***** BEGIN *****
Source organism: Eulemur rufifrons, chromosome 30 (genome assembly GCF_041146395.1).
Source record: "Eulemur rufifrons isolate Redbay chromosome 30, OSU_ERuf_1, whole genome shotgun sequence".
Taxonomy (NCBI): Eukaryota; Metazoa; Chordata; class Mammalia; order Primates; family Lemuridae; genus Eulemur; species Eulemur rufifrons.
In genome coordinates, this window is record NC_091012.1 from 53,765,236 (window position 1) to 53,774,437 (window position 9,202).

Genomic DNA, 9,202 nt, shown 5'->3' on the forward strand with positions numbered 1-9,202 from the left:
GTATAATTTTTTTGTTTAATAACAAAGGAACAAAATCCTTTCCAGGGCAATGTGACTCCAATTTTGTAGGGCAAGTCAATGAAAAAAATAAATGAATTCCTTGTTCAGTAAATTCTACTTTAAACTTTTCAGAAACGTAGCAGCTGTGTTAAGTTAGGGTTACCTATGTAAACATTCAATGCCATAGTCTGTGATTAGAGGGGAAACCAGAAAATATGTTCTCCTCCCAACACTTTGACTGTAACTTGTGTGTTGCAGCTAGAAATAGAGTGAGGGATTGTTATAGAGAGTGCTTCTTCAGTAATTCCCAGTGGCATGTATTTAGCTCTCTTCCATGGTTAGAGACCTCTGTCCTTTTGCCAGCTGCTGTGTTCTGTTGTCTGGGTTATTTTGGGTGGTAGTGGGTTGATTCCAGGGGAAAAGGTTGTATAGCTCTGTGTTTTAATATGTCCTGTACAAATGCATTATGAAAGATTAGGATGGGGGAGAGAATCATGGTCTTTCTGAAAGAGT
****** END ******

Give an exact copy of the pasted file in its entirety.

Source organism: Eulemur rufifrons, chromosome 30 (genome assembly GCF_041146395.1).
Source record: "Eulemur rufifrons isolate Redbay chromosome 30, OSU_ERuf_1, whole genome shotgun sequence".
Taxonomy (NCBI): Eukaryota; Metazoa; Chordata; class Mammalia; order Primates; family Lemuridae; genus Eulemur; species Eulemur rufifrons.
In genome coordinates, this window is record NC_091012.1 from 53,765,236 (window position 1) to 53,774,437 (window position 9,202).

Genomic DNA, 9,202 nt, shown 5'->3' on the forward strand with positions numbered 1-9,202 from the left:
GTATAATTTTTTTGTTTAATAACAAAGGAACAAAATCCTTTCCAGGGCAATGTGACTCCAATTTTGTAGGGCAAGTCAATGAAAAAAATAAATGAATTCCTTGTTCAGTAAATTCTACTTTAAACTTTTCAGAAACGTAGCAGCTGTGTTAAGTTAGGGTTACCTATGTAAACATTCAATGCCATAGTCTGTGATTAGAGGGGAAACCAGAAAATATGTTCTCCTCCCAACACTTTGACTGTAACTTGTGTGTTGCAGCTAGAAATAGAGTGAGGGATTGTTATAGAGAGTGCTTCTTCAGTAATTCCCAGTGGCATGTATTTAGCTCTCTTCCATGGTTAGAGACCTCTGTCCTTTTGCCAGCTGCTGTGTTCTGTTGTCTGGGTTATTTTGGGTGGTAGTGGGTTGATTCCAGGGGAAAAGGTTGTATAGCTCTGTGTTTTAATATGTCCTGTACAAATGCATTATGAAAGATTAGGATGGGGGAGAGAATCATGGTCTTTCTGAAAGAGT